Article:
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Deep concern at reported bombing of Baghdad market


UN relief agencies express deep concern at reported bombing of Baghdad market

United Nations humanitarian organizations expressed deep concern today over reports that an air strike on Baghdad resulted in heavy casualties at a civilian market.

"The civilian population of Iraq has no part in this conflict and must be protected from its consequences at all costs," Ramiro Lopes da Silva, the UN Humanitarian Coordinator for Iraq (UNOHCI), said in a statement issued at a briefing in Amman, Jordan. "Attacks on civilian installations are a serious breach of humanitarian international law."

Mr. Lopes da Silva's Office said the emergency room at Abougreb hospital in Baghdad was full and Premiere Urgence, a French non-governmental organization (NGO) with 60 staff in the city, was extending it by erecting tents for overflow patients. It added that evaluations of Baghdad hospitals by the International Committee of the Red Cross (ICRC) had been slowed down due to heavy bombardments.

Joining in the concern, the World Health Organization (WHO) said civilian injuries inevitably increased the pressure on already-stretched hospitals and other health infrastructure.

WHO also expressed continuing concern over Iraq's second city of Basra, where at least half the civilian population of 1.7 million still lacked access to safe, clean drinking water. Many were also without electricity.

"In these circumstances, it is hard to keep food safe and to maintain hygiene," WHO spokesperson Fadela Chiab said. "Levels of disease - especially among children - will be rising daily. The public health staff who work in WHO are increasingly concerned. Dysentery and typhoid are serious risks, and they will have a serious impact. We have seen such outbreaks in this area in the recent past and are concerned that this situation could worsen rapidly."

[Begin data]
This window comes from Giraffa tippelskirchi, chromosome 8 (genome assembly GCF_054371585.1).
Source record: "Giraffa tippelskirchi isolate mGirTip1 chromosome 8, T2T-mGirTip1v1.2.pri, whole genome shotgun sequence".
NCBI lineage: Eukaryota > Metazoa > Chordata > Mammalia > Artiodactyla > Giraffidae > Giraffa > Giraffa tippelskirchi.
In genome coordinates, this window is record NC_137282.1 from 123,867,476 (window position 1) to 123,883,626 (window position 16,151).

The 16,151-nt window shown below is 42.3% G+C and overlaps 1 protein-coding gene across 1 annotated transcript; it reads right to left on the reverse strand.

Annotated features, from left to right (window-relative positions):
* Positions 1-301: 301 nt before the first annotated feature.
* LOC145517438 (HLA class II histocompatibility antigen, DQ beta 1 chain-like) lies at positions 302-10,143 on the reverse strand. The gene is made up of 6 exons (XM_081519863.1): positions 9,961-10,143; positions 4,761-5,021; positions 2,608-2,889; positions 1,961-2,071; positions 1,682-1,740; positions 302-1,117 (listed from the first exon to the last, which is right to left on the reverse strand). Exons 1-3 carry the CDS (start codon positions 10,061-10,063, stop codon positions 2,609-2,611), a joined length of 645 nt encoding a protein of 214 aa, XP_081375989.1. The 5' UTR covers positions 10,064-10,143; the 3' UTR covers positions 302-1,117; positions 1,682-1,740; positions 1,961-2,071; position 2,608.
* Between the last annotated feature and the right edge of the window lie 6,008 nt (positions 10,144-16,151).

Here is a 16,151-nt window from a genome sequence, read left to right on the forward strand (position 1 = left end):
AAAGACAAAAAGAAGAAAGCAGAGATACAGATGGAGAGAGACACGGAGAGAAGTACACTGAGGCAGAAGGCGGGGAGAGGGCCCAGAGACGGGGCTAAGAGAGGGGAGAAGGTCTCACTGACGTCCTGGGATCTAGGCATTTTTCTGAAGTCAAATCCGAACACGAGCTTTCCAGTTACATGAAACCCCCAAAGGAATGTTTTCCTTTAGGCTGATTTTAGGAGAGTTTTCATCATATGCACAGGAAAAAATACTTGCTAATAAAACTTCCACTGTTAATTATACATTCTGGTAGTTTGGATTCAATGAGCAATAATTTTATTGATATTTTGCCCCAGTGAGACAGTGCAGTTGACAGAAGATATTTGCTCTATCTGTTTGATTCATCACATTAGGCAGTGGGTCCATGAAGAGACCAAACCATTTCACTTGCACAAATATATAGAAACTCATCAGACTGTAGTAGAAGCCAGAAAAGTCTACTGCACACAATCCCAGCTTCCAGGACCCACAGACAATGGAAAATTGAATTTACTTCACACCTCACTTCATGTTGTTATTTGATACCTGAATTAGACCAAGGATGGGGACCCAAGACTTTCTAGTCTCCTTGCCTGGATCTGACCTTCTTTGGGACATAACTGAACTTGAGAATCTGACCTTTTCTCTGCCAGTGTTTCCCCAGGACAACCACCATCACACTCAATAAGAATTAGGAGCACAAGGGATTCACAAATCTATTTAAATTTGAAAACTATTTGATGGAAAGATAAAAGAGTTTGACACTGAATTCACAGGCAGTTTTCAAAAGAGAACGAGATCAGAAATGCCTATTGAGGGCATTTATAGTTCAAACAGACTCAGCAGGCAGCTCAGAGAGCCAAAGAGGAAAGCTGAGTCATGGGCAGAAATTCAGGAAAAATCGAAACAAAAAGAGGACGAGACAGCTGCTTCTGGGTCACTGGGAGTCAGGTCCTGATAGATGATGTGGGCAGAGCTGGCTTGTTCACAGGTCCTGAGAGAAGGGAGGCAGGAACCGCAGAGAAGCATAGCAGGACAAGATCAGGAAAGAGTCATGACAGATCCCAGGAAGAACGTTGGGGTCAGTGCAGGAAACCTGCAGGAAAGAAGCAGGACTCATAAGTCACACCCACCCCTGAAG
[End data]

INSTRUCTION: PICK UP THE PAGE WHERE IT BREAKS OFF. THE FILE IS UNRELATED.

She added the WHO team in Baghdad was currently prevented by the security situation from travelling but that as soon as the situation permitted it would move to Basra to assist the local health authorities. WHO teams in neighbouring countries were also ready to assist in responding to any outbreaks of infectious disease.

Declaring that Basra continued to be a major concern, the UN Children's Fund (UNICEF) said a team in Kuwait was planning a road tanker operation with up to 40 vehicles. Fifty-five bladders with a capacity of 5,000 litres have been flown to Kuwait for use in the city and neighbouring areas.

Supplies of drugs for the treatment of up to a 1,000 cases of Blackwater fever had also arrived in Kuwait, UNICEF spokesman Geoffrey Keele added. An outbreak at the beginning of the month claimed more than 75 lives.

The World Food Programme (WFP) said it had information that the government-run food distribution system was still partially functioning in south and central Iraq, where incomplete rations were still being delivered by food agents.

"This is a good sign, but we are still operating under the assumption that most families who are entirely dependent on monthly food rations would run out of food by the end of April," WFP spokesman Khaled Mansour said. He expressed concern over the sharp rise in food prices in northern Iraq which have risen overall by 18 per cent since 15 March and four-fold in some areas.

The UN Population Fund (UNFPA) reported that it had delivered a fresh shipment of emergency medical equipment, supplies and medications to the Al-Ruwaished Hospital, near Jordan's border with Iraq, where contingency plans have been made to receive any refugee influx. The supplies were particularly intended to boost the hospital's ability to assist pregnant women and to save the lives of mothers and their babies, UNFPA spokesman Ziad Rifai said.


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